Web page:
Research in Motion is dropping the “App” from BlackBerry App World to reflect the new storefront’s broader inventory of music and videos — available not just to its smartphones and PlayBook tablets but to PCs as well. The company is taking a page from Google’s book, which renamed Android Market to Google Play last year in order to showcase its growing array of content beyond apps.
RIM is also adding more discoverability and social capabilities to the new BlackBerry World, allowing customers to share their content and app choices with friends through messaging and social networking apps, and even through a form of proximity-based communications. From the Inside BlackBerry Blog:
With BlackBerry World, there are various ways to browse, download, buy, and manage apps using a BlackBerry smartphone, BlackBerry PlayBook tablet, or desktop or laptop computer, — inspiration is at your fingertips. And if you find something you love and want to tell the world, you can easily share it with your friends over BBM, Facebook and Twitter. Also, you can simply tap smartphones together and invite your friends to download it — just like that.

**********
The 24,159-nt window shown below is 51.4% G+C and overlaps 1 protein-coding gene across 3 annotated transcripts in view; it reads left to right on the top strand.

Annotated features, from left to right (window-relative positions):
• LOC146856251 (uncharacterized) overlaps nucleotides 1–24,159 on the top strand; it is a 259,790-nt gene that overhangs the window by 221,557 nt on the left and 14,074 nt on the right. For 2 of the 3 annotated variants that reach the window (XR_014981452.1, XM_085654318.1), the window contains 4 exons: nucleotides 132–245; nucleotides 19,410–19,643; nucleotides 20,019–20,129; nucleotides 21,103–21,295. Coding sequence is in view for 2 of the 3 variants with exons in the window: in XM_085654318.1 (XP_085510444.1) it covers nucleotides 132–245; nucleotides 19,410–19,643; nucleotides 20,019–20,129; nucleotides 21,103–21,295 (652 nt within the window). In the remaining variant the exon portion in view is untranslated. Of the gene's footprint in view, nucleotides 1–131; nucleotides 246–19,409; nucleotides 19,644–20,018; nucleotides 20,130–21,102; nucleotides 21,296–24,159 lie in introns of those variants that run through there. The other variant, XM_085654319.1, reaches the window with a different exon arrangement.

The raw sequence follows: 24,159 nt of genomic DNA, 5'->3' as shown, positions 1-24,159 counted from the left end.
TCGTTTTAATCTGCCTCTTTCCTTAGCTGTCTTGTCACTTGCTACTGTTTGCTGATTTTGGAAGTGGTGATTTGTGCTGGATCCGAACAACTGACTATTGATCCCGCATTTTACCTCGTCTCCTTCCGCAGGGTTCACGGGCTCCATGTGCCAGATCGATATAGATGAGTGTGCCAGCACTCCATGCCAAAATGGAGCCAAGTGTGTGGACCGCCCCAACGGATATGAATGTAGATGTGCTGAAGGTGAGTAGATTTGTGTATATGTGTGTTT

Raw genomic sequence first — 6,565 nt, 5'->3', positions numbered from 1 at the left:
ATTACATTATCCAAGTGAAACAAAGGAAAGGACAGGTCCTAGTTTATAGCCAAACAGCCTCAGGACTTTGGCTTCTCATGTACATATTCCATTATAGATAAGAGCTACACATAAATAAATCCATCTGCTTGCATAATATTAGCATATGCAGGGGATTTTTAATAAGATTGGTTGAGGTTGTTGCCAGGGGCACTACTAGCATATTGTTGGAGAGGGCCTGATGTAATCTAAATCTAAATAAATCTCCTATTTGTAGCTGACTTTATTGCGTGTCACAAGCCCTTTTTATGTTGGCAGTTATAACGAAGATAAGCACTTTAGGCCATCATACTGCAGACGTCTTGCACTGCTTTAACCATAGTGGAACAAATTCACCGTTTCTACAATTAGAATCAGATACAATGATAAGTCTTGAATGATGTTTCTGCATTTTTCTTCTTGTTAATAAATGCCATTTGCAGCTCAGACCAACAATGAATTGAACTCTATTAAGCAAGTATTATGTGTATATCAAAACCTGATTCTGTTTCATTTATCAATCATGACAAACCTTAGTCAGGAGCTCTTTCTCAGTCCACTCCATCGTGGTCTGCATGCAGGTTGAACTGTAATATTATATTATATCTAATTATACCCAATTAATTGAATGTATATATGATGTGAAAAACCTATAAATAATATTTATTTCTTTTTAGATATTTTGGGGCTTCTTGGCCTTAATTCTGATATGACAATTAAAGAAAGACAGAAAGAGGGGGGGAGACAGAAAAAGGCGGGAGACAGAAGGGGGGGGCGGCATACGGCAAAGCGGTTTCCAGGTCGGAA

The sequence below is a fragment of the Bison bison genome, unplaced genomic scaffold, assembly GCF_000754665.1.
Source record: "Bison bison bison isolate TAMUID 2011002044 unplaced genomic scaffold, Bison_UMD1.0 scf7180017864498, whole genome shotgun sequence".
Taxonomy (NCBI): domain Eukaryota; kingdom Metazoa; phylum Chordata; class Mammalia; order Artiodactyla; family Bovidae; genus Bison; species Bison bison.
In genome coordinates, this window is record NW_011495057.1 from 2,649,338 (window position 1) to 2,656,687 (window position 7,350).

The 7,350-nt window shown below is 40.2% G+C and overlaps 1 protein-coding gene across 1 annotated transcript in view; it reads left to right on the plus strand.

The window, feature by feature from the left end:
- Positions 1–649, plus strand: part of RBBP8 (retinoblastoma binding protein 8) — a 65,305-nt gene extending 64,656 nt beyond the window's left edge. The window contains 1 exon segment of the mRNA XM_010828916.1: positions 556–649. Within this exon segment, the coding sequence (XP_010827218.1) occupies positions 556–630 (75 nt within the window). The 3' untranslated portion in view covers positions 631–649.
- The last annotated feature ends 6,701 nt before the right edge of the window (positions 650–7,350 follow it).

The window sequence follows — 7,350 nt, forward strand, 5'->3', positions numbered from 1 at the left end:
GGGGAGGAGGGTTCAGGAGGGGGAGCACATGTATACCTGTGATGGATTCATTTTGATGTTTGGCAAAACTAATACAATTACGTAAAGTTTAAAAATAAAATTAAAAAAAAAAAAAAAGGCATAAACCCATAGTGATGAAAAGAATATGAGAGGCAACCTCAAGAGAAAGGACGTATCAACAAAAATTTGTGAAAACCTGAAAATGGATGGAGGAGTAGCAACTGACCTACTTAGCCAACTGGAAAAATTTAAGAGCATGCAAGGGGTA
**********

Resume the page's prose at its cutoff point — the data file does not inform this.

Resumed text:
There’s no word yet on how extensive RIM’s multimedia library will be, what pricing will be like, or whom the company is partnering with to supply those songs and videos. We’ll find out soon enough though. RIM said the new content would soon appear in the BlackBerry World web storefront, and in the coming weeks BlackBerry phone and tablets will receive software updates to reflect the app store changes.
In related news, BlackBerry is again publicly mulling the possibility of licensing the BlackBerry OS. In an interview with German newspaper Die Welt, CEO Thorsten Heins said that RIM is now focused on proving its net-gen QNX-based OS BlackBerry 10 in the market. If BB 10 is a success it would consider licensing it to other manufacturers, Heins said – and not to just handset makers. The BlackBerry OS and RIM’s QNX automotive infotainment software are converging in a platform called Car 2, which could make BB 10 the first industry-spanning operating system.